I was once walking through a warehouse with a Plant Manager when we came upon a trashcan that was tipped over. The mess was minimal and seemed “clean” (i.e., nothing oozing, dripping, or soggy). I learned a lot about that Manager when he stepped over the debris and proceeded with our tour. Turns out, this “broken windows” act was reminiscent of his management style and the dismal culture within his team.
Broken Windows is a theory common in the study of criminological where addressing the small issues decreases the likelihood that they will escalate into bigger, more serious problems. For instance, according to the book Fixing Broken Windows, to prevent vandalism,
…repair the broken windows within a short time, say, a day or a week, and the tendency is that vandals are much less likely to break more windows or do further damage.
This is no different in the workplace. I’m reminded of a scene from the classic workplace movie Office Space. Two consultants, Bob and Bob, are reviewing all of the employees when they come upon the downtrodden Milton.
Bob #1: Yeah, we can’t actually find a record of him being a current employee here.
Bob #2: I looked into it more deeply and I found that apparently what happened is that he was laid off five years ago and no one ever told him, but through some kind of glitch in the payroll department, he still gets a paycheck.
Bob #1: So we just went ahead and fixed the glitch.
Vice President: Grrrreat.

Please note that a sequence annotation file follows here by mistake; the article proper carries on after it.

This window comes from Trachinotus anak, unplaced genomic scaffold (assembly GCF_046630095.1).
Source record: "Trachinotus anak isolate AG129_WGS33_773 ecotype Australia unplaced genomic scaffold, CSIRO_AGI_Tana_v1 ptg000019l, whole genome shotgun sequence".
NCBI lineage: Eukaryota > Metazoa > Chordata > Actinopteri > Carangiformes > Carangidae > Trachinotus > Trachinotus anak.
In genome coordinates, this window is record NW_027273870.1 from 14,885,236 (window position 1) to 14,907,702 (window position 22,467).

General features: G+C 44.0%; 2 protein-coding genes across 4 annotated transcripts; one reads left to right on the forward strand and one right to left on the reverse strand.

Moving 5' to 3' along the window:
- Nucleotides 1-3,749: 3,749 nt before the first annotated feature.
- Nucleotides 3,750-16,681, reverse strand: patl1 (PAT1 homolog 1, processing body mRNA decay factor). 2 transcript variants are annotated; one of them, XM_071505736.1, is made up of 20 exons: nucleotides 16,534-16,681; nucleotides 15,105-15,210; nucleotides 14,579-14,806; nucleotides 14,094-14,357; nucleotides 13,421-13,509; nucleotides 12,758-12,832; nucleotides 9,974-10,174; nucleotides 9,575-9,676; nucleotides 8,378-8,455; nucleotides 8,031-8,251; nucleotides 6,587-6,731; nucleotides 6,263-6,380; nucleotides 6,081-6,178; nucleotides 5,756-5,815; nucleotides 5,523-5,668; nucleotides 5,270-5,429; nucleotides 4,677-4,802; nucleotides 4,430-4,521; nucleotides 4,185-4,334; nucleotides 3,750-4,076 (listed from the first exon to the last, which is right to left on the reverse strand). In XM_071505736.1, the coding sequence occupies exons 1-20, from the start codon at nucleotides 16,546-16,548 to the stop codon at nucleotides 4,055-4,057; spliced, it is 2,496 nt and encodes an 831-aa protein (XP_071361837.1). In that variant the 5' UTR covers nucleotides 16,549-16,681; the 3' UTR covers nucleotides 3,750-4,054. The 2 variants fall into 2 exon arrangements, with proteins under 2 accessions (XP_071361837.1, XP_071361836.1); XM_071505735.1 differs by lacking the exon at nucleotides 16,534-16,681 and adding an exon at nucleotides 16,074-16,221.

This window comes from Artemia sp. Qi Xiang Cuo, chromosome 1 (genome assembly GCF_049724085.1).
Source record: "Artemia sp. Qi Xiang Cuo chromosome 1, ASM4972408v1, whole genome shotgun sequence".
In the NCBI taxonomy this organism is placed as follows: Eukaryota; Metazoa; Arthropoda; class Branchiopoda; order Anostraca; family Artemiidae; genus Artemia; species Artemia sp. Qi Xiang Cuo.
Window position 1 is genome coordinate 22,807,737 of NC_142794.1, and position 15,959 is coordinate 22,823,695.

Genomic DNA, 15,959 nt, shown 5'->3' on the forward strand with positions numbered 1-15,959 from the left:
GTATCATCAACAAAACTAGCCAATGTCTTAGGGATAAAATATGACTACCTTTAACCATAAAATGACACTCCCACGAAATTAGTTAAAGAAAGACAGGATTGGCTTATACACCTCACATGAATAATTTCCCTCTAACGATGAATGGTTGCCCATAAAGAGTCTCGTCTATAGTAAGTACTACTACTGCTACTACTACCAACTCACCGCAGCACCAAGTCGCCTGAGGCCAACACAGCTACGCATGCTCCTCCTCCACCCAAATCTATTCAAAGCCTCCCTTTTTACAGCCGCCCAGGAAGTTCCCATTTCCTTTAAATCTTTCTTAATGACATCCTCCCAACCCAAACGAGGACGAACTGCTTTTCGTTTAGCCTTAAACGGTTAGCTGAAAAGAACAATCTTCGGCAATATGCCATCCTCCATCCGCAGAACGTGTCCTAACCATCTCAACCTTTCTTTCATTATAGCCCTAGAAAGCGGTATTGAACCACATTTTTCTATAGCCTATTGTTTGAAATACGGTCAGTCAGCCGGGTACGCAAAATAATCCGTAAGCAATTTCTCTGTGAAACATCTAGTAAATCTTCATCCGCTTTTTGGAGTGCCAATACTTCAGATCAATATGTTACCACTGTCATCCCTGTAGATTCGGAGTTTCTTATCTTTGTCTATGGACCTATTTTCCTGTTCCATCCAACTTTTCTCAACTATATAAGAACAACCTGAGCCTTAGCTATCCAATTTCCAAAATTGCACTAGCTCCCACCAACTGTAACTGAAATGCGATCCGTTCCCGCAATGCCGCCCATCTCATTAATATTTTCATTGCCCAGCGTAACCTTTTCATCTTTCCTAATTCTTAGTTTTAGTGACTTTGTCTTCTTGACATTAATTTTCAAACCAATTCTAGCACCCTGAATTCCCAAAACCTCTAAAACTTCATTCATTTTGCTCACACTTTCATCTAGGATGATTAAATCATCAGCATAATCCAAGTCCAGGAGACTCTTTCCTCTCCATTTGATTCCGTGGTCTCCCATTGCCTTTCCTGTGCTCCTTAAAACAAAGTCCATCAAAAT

Manager: So, uh, Milton has been let go?
Bob #1: Well, just a second there, professor. We, uh, we fixed the glitch. So he won’t be receiving a paycheck anymore, so it’ll just work itself out naturally.
Bob #2: We always like to avoid confrontation, whenever possible. Problem is solved from your end.
This is an extreme example where an employee was not informed of the ‘minor’ detail that he was terminated five years ago, but Bob and Bob’s resolution is even worse. Instead of explaining the situation to Milton, they choose the path of least resistance (and most damage) by not telling him anything. To a lesser extent, leaders ignore these broken windows all the time.
After an employee makes a minor error do you immediately address it or do you wait for him to make an even bigger mistake? When someone misses a deadline, do you reinforce the importance of timelines or do you minimalize it with a passive-aggressive joke. Many of the performance problems that lead to a tarnished reputation or even termination could have been avoided if they had been dealt with head on, in the moment.
As leaders, we do not have the option of putting our heads in the sand. We cannot pretend that we do not see a broken window because it’s inconvenient or awkward. It’s our job to tackle the complex issues before they become complex. By addressing the small issues today, you will have less big problems tomorrow. With less wide-scale emergencies to dominate the day, Bob and Bob enjoy listing to Michael Bolton music. What will you do with your free time?